The first Poldark novel, 'Ross Poldark' was written by Winston Graham back in 1945 and was followed with 'Demelza' the following year. Set in Cornwall in the late 18th century, the novels are a master study of social class and family ties set against a backdrop of an industrial revolution. The first two books in the series have been reissued with the latest TV series stars on the covers.
The books are complex, with many different story arcs interweaving, so I found that I was engaged on a few levels. I wanted to find out what would happen to certain characters, but I was also following the changing political scene, and gaining an understanding of the context of Britain as it was in the aftermath of a failed war in America. The storyline also reflects the social change that was occurring at the time in which the book was written, in the wake of WWII. For a book written back in the 1940s and set in the 1780s, it's remarkably topical reading, with lots about untrustworthy bankers and poor people pushed to breaking point by a system that favours and values the rich. It's quite a skill for a book to have relevance to three distinct time periods, and not be dusty - which it is far from. It has some of the romantic excitement of a Georgette Heyer novel (with less heaving bosoms) but there's also a tad more darkness and hardship in the books than we see on the TV adaptation, with a few more attempted murders and child labourers thrown in.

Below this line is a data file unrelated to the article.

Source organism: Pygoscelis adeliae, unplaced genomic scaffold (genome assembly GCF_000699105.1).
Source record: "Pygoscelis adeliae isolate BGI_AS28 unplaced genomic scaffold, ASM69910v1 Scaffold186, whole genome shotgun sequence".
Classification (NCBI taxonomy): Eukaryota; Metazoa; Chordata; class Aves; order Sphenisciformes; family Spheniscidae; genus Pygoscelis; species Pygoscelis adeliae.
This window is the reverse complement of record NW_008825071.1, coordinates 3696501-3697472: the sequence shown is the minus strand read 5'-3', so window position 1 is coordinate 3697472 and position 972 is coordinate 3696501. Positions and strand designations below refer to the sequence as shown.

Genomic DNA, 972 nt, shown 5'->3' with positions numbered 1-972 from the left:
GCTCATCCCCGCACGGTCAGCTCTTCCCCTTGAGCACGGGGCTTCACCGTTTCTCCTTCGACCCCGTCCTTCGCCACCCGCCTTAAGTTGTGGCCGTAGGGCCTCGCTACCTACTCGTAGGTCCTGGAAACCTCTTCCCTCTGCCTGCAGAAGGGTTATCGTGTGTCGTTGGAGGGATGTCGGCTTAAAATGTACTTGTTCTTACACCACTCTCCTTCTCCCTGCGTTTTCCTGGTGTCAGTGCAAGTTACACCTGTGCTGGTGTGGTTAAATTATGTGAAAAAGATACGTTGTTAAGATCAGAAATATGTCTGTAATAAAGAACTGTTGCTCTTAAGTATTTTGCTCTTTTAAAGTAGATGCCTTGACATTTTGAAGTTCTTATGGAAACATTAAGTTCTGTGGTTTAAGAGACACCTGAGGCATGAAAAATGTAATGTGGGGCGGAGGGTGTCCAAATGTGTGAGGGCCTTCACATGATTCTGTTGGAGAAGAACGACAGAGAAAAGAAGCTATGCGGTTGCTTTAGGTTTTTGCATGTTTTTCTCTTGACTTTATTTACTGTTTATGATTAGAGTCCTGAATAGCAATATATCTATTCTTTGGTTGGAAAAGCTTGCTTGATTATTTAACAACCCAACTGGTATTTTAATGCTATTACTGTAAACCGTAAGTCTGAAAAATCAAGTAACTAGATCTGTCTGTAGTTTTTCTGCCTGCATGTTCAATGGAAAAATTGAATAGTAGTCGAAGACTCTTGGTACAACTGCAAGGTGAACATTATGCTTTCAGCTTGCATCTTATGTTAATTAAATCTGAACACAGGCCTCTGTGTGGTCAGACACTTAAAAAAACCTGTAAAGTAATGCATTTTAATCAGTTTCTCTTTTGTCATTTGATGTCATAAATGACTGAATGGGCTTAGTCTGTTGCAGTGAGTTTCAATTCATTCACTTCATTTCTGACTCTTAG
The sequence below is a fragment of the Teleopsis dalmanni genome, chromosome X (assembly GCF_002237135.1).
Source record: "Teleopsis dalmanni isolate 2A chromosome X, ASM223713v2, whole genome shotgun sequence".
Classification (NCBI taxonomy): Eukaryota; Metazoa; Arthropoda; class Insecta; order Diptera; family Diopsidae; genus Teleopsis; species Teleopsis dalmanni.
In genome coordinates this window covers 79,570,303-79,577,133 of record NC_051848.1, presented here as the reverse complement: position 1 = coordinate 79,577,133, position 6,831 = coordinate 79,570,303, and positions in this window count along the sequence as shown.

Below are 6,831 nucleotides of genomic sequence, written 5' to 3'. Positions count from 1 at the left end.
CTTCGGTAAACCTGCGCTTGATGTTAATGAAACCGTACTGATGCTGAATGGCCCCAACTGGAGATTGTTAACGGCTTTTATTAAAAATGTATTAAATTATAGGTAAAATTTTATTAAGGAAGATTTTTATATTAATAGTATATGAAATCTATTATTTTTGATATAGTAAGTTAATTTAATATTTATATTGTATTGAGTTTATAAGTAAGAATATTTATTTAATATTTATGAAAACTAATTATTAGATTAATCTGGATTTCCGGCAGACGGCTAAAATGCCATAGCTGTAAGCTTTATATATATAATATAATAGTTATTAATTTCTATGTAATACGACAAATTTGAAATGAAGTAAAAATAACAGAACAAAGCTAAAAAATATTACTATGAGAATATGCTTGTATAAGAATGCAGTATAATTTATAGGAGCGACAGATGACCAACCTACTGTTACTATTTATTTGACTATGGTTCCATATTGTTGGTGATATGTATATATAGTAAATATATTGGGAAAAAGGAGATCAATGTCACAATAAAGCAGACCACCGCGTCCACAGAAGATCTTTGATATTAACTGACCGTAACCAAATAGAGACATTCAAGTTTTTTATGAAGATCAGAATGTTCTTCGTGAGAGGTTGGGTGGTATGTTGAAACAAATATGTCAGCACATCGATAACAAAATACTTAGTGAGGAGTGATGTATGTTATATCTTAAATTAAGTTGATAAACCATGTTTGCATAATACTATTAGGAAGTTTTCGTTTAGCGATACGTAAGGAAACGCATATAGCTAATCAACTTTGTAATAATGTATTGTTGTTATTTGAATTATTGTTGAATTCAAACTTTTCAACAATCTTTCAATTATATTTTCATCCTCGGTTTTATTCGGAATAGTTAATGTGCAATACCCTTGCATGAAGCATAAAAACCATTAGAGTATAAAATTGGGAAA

Graham writes well, with the majority of repartees and one-liners that we heard on screen having been written by him originally, with the BBC adding in a few more in keeping with the style. The characters are particularly well drafted, and I found them very real, and if not always likeable then appealing in some other way. It has a couple of key female characters, and I was surprised at how feminist some of the depictions were. Of course, Graham doesn't keep anything static, so while Ross is ostensibly the 'hero' from the outset and stands up for injustice, he then goes and helps a murderer to escape because the woman turned out to be a Jezebel, and obviously it was her fault then. I believe that in future books his attitudes towards women take a few nasty and surprising turns, but I haven't read that far ahead yet to confirm it.
Meticulously researched, this is historical fiction at its best. If you're a Hitchcock fan, you might have spotted that Graham also wrote Marnie. Seems he had a knack for writing books that worked well on screen too.
Poldark is published by Pan Macmillan and the books are out now. I was sent the first two books for review. Opinions are my own.